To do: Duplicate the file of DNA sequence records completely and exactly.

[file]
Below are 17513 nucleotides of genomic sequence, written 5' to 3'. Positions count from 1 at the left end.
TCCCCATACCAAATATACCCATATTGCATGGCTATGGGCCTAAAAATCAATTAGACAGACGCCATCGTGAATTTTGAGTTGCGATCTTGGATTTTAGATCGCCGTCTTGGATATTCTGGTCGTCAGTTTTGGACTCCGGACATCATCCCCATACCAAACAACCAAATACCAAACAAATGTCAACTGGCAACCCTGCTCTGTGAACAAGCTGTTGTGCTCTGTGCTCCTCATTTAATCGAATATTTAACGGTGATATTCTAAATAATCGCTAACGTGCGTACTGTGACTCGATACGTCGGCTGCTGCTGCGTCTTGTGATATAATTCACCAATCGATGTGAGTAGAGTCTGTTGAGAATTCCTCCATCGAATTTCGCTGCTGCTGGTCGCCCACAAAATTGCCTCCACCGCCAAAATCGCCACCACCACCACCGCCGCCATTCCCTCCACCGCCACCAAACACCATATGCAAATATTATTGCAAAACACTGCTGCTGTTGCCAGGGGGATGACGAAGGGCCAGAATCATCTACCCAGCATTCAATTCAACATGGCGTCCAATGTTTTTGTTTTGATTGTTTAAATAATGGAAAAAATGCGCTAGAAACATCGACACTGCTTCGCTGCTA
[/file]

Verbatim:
Below are 17513 nucleotides of genomic sequence, written 5' to 3'. Positions count from 1 at the left end.
TCCCCATACCAAATATACCCATATTGCATGGCTATGGGCCTAAAAATCAATTAGACAGACGCCATCGTGAATTTTGAGTTGCGATCTTGGATTTTAGATCGCCGTCTTGGATATTCTGGTCGTCAGTTTTGGACTCCGGACATCATCCCCATACCAAACAACCAAATACCAAACAAATGTCAACTGGCAACCCTGCTCTGTGAACAAGCTGTTGTGCTCTGTGCTCCTCATTTAATCGAATATTTAACGGTGATATTCTAAATAATCGCTAACGTGCGTACTGTGACTCGATACGTCGGCTGCTGCTGCGTCTTGTGATATAATTCACCAATCGATGTGAGTAGAGTCTGTTGAGAATTCCTCCATCGAATTTCGCTGCTGCTGGTCGCCCACAAAATTGCCTCCACCGCCAAAATCGCCACCACCACCACCGCCGCCATTCCCTCCACCGCCACCAAACACCATATGCAAATATTATTGCAAAACACTGCTGCTGTTGCCAGGGGGATGACGAAGGGCCAGAATCATCTACCCAGCATTCAATTCAACATGGCGTCCAATGTTTTTGTTTTGATTGTTTAAATAATGGAAAAAATGCGCTAGAAACATCGACACTGCTTCGCTGCTA